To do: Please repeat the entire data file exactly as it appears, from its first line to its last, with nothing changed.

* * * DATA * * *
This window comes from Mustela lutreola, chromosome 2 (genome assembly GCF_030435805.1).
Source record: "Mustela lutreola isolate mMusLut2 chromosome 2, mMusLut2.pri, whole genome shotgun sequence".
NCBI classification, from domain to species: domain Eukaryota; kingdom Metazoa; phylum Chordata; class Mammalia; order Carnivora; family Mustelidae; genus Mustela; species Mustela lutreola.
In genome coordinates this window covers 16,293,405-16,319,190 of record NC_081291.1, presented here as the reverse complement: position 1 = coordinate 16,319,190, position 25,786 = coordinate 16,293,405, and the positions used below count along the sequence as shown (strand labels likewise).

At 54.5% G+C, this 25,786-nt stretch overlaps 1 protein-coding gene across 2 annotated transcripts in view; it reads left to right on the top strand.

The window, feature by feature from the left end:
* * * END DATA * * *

This window comes from Mustela lutreola, chromosome 2 (genome assembly GCF_030435805.1).
Source record: "Mustela lutreola isolate mMusLut2 chromosome 2, mMusLut2.pri, whole genome shotgun sequence".
NCBI classification, from domain to species: domain Eukaryota; kingdom Metazoa; phylum Chordata; class Mammalia; order Carnivora; family Mustelidae; genus Mustela; species Mustela lutreola.
In genome coordinates this window covers 16,293,405-16,319,190 of record NC_081291.1, presented here as the reverse complement: position 1 = coordinate 16,319,190, position 25,786 = coordinate 16,293,405, and the positions used below count along the sequence as shown (strand labels likewise).

At 54.5% G+C, this 25,786-nt stretch overlaps 1 protein-coding gene across 2 annotated transcripts in view; it reads left to right on the top strand.

The window, feature by feature from the left end: